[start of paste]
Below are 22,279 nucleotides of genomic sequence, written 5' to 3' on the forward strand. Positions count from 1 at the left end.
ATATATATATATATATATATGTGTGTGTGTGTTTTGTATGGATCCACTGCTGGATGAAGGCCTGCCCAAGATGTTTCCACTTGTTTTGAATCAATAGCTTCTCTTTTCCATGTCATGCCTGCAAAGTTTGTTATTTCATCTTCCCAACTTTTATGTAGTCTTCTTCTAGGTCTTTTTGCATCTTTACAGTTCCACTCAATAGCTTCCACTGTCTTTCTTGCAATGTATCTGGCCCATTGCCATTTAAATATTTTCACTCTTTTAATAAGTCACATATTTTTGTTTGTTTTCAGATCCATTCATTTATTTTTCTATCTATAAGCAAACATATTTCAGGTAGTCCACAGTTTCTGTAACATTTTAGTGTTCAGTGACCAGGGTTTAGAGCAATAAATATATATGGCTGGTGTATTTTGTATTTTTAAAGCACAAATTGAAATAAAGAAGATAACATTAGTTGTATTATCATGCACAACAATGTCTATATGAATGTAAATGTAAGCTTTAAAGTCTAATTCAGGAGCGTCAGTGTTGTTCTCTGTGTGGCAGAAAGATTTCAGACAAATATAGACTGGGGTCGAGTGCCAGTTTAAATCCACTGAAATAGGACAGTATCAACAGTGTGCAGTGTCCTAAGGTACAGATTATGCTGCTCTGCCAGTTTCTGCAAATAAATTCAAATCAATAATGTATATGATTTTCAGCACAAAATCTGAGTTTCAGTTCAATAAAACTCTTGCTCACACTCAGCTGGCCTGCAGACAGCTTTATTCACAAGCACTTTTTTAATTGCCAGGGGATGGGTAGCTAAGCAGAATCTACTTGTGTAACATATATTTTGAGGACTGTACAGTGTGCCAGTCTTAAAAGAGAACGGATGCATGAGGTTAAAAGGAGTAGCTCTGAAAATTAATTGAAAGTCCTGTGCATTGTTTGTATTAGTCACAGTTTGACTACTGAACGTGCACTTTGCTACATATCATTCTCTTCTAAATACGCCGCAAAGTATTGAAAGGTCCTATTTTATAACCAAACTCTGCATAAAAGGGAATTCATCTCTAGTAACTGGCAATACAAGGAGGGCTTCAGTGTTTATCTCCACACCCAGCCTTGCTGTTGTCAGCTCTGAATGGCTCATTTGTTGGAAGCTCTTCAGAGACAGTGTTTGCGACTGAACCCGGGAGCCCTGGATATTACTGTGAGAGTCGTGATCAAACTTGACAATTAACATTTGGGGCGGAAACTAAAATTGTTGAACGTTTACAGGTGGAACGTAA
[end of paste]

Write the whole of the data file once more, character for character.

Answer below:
Below are 22,279 nucleotides of genomic sequence, written 5' to 3' on the forward strand. Positions count from 1 at the left end.
ATATATATATATATATATATGTGTGTGTGTGTTTTGTATGGATCCACTGCTGGATGAAGGCCTGCCCAAGATGTTTCCACTTGTTTTGAATCAATAGCTTCTCTTTTCCATGTCATGCCTGCAAAGTTTGTTATTTCATCTTCCCAACTTTTATGTAGTCTTCTTCTAGGTCTTTTTGCATCTTTACAGTTCCACTCAATAGCTTCCACTGTCTTTCTTGCAATGTATCTGGCCCATTGCCATTTAAATATTTTCACTCTTTTAATAAGTCACATATTTTTGTTTGTTTTCAGATCCATTCATTTATTTTTCTATCTATAAGCAAACATATTTCAGGTAGTCCACAGTTTCTGTAACATTTTAGTGTTCAGTGACCAGGGTTTAGAGCAATAAATATATATGGCTGGTGTATTTTGTATTTTTAAAGCACAAATTGAAATAAAGAAGATAACATTAGTTGTATTATCATGCACAACAATGTCTATATGAATGTAAATGTAAGCTTTAAAGTCTAATTCAGGAGCGTCAGTGTTGTTCTCTGTGTGGCAGAAAGATTTCAGACAAATATAGACTGGGGTCGAGTGCCAGTTTAAATCCACTGAAATAGGACAGTATCAACAGTGTGCAGTGTCCTAAGGTACAGATTATGCTGCTCTGCCAGTTTCTGCAAATAAATTCAAATCAATAATGTATATGATTTTCAGCACAAAATCTGAGTTTCAGTTCAATAAAACTCTTGCTCACACTCAGCTGGCCTGCAGACAGCTTTATTCACAAGCACTTTTTTAATTGCCAGGGGATGGGTAGCTAAGCAGAATCTACTTGTGTAACATATATTTTGAGGACTGTACAGTGTGCCAGTCTTAAAAGAGAACGGATGCATGAGGTTAAAAGGAGTAGCTCTGAAAATTAATTGAAAGTCCTGTGCATTGTTTGTATTAGTCACAGTTTGACTACTGAACGTGCACTTTGCTACATATCATTCTCTTCTAAATACGCCGCAAAGTATTGAAAGGTCCTATTTTATAACCAAACTCTGCATAAAAGGGAATTCATCTCTAGTAACTGGCAATACAAGGAGGGCTTCAGTGTTTATCTCCACACCCAGCCTTGCTGTTGTCAGCTCTGAATGGCTCATTTGTTGGAAGCTCTTCAGAGACAGTGTTTGCGACTGAACCCGGGAGCCCTGGATATTACTGTGAGAGTCGTGATCAAACTTGACAATTAACATTTGGGGCGGAAACTAAAATTGTTGAACGTTTACAGGTGGAACGTAA